While I’m generally one of those people who gets things done when they need to get done, I have certain fail-blog areas that have caused me considerable pain in the past. There’s just some psychological mis-wiring in my brain that keeps me from doing some things in a timely manner.
For instance, I cannot stand to renew my driver’s license. Especially back in the day, when you had to physically report to a run-down building on an obscure street in order to take care of this. There was just something about the whole experience that made my skin crawl. (Modern times are a little less traumatic, what with that online renewal business and all, but still.)
So, with that bit of necessary background detail out of the way, let’s travel back to yet another moment of angst and humiliation in my life. It’s the early 90’s, and I’ve just moved from Tulsa to Dallas for the third time. (Long story.) And, of course, such an interstate transition dictates that you must get a fresh driver’s license at some point. This horrifying eventuality had me crying at night, alone in my cold and basically empty apartment. (Those were much leaner times in my arc of life. I ate a lot of ramen noodles and drank generic beer. That kind of lean.)
Now, typically, there’s some type of grace period before you have to get a new license in a new state. I didn’t really care about that part. All I knew is that my Oklahoma license still had plenty of quality time left on it, and I was going to milk it for all it was worth. If, by chance, there happened to be an official inquiry into my law-violating tardiness, I had several standby falsehoods prepared, most of them involving feigned puppy rescues and/or my humanitarian efforts in a vague foreign country.
To be fair, I didn’t seriously intend to wait until the last possible minute. A few weeks before the impending Armageddon deadline, I actually called up and spoke with someone in the decrepit building concerning what I actually had to do. Because I was coming from another state, especially a questionable one like Oklahoma, whose statehood has always been considered a blasphemous act if you ask any Texan, I would have to take the vision test and the written test.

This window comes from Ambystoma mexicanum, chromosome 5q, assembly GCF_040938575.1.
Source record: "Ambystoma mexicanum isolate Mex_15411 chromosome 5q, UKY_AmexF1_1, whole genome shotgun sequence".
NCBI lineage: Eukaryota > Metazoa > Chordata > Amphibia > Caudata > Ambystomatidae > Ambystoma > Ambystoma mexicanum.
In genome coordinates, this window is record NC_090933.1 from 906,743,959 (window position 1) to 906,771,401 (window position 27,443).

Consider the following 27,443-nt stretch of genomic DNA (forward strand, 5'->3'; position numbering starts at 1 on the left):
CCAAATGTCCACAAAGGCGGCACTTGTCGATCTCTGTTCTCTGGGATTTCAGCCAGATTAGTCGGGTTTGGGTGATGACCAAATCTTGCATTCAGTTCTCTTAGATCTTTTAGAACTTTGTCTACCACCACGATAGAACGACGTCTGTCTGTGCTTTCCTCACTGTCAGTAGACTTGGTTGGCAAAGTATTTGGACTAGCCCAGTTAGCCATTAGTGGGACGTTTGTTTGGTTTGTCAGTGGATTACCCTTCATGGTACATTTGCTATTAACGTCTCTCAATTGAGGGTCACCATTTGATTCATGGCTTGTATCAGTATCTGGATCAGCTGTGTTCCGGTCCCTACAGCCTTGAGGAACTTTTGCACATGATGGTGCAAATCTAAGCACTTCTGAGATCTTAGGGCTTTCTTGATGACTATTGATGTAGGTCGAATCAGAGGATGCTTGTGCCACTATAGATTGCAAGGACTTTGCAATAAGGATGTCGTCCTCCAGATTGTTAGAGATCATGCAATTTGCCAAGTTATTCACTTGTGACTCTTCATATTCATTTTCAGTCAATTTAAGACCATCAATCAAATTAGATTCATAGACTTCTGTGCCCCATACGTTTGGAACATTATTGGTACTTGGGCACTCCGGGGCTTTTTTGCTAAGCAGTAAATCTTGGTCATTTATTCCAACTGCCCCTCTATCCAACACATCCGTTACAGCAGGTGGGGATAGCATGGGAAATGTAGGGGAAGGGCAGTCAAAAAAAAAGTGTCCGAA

“No driving test?”
“As long as your Oklahoma license is still valid, no. If it expires, yes.”
I glanced down at my license, doing the math. I had 10 days. Surely, this was doable. “Um, do I need to study the book for the written? Do you know if the laws are that different?”
There’s a moment of silence on her end, as she bites down on what she would really like to say to me, then: “I would suggest that you read the book. I’m sure there are some differences.” Her tone indicates that these differences are most likely major. After all, this is Texas, where we do everything right. Who knows what the laws might be in Oklahoma, what with the hillbillies and the tractor-pulls and whatnot. Do they even have a driver’s manual?
“Okay, where can I get this book?”
She doesn’t even try to hide her impatience at this point. I’m boring, a bit simple, and she has other things to do. “You can drop by and pick one up.” (Oh GOD no.) “Or I can mail you one.” (Hurray!) “But it will take a few days.” Translation: I will actually have to take your address and shove something in an envelope, and that depresses me.
I don’t care. I already hate that building and I’ve never even been in it. “Please mail. Please. And your dress is really pretty today.”
She sighs, gets my information, then slams the phone down.
A week later, not just a few days, the booklet arrives. (Well, there’s something we do a littler faster and better in Oklahoma. I guess our postal workers aren’t distracted by all the tall buildings and restaurants with actual silverware they have down here.) I rip open the package and start reading.
Hmm. She lied. The rules are basically the same. Yes, there are a few differences, like how one is expected to behave when approaching exit ramps on highways. (And that mess is worth an entirely separate blog post.) Oh, and every photo in the book seems to include a cow for some reason. Not sure what that means. But in the end, I shouldn’t have a problem with this.
What I do have a problem with is actually getting my ass to the decrepit building. As the days until the deadline dwindle away, I keep coming up with excuses. (Clean the apartment! Wash my car! Bowling!) As expected, I wait until the very last day and then I have no choice.